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25.0 MB (1.4 MB compressed)
2725 x 3206 pixels
23.1 x 27.2 cm ⏐ 9.1 x 10.7 in (300dpi)
DENNIS KUNKEL MICROSCOPY / SCIENCE PHOTO LIBRARY DENNIS KUNKEL MICROSCOPY / SCIENCE PHOTO LIBRARY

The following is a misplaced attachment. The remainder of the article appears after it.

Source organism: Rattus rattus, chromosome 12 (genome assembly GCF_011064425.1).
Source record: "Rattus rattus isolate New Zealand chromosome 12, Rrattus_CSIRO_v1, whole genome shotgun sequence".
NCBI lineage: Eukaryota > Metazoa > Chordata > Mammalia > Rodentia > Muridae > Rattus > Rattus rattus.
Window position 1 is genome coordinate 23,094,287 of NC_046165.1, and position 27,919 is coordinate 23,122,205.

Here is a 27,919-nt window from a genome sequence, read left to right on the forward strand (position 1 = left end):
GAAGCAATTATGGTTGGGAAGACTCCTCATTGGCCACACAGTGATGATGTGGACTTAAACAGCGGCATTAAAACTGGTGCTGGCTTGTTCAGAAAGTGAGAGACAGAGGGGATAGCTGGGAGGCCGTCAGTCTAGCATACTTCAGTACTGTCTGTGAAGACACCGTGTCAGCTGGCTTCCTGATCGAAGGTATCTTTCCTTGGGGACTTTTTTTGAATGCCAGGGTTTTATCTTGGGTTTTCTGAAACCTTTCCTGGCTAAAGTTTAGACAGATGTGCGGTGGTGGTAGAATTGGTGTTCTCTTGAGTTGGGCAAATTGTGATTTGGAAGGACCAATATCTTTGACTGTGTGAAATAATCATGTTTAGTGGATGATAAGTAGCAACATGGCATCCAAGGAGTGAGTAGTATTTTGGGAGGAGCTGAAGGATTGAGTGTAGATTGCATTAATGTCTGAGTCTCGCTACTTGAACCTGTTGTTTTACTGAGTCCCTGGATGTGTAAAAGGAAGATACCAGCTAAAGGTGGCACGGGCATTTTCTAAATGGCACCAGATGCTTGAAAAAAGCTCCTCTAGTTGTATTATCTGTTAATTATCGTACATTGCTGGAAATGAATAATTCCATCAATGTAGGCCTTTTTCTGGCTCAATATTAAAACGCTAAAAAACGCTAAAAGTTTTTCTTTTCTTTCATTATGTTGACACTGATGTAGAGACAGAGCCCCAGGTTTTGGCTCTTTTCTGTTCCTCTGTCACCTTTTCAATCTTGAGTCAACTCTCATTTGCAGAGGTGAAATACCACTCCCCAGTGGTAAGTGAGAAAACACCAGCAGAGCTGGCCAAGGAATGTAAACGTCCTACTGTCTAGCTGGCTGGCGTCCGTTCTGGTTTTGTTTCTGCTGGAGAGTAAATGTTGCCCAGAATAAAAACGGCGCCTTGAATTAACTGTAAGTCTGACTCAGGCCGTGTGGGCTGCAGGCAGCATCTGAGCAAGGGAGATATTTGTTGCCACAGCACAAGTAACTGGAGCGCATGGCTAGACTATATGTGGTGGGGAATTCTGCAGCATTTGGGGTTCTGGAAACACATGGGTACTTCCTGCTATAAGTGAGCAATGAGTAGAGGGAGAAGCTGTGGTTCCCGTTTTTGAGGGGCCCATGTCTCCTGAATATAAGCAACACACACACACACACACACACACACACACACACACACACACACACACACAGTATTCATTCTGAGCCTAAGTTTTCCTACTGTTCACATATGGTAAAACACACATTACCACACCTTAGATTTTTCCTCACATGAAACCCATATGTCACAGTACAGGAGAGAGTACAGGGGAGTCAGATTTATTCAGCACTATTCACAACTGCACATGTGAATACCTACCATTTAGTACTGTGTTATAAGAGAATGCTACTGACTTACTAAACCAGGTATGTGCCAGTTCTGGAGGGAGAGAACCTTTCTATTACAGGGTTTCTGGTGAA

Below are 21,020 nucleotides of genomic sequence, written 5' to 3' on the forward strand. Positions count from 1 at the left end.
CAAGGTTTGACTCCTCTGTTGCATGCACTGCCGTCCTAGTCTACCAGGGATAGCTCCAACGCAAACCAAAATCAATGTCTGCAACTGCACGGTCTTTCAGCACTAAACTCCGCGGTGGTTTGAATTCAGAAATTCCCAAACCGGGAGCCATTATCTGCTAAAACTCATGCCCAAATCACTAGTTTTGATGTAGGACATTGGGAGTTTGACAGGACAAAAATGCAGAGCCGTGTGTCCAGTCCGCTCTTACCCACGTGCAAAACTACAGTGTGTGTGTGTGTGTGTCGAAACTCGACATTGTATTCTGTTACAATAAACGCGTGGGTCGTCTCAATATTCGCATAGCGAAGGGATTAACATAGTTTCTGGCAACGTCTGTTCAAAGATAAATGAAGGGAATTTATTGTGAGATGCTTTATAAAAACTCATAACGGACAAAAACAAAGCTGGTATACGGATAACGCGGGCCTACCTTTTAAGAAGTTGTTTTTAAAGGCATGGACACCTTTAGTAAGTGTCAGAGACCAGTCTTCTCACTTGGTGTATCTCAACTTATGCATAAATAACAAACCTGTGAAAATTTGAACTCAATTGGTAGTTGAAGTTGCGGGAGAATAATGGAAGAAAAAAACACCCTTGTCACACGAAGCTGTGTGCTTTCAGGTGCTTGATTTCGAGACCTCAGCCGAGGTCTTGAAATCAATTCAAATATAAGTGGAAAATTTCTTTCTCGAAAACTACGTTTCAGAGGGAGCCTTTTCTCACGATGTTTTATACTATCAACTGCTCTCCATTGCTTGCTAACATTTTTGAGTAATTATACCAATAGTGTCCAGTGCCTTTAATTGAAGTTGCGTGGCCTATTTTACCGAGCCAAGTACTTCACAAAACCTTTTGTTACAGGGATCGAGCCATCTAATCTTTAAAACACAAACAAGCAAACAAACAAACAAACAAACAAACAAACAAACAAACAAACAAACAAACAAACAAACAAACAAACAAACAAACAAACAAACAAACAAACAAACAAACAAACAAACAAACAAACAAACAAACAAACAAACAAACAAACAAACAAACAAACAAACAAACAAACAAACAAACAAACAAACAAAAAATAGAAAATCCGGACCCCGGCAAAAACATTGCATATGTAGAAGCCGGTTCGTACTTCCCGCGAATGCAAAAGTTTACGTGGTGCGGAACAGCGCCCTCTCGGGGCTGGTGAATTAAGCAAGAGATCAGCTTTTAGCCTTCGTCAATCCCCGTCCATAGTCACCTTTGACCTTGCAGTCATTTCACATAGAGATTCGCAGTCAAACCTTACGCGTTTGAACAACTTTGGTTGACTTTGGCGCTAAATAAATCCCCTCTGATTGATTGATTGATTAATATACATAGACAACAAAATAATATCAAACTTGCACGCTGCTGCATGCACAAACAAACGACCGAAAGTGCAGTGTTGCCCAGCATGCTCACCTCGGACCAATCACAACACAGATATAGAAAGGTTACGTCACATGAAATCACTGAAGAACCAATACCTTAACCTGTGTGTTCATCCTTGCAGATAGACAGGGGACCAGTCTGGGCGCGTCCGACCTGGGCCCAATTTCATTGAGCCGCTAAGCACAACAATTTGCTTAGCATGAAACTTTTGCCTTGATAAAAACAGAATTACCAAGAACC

Sunflower pollen (Helianthus sp), coloured scanning electron micrograph (SEM). The outer wall (exine) has many small spiky projections. The pollen gets caught in the body hairs of insects visiting the flower. Cross pollination occurs when insects fly to another similar flower and pollen is left behind. Pollen contains the male reproductive cells of a plant. When the pollen grain, containing the male gametes, lands on the stigma of a flower, it germinates. A pollen tube grows out from the germinal pore, down through the stigma, to the ovary. The male nuclei pass down the tube, fertilize the ovules and seed is formed. Humans can also be allergic to daisy pollen. Magnification: x260 when shortest axis printed at 25 millimetres.
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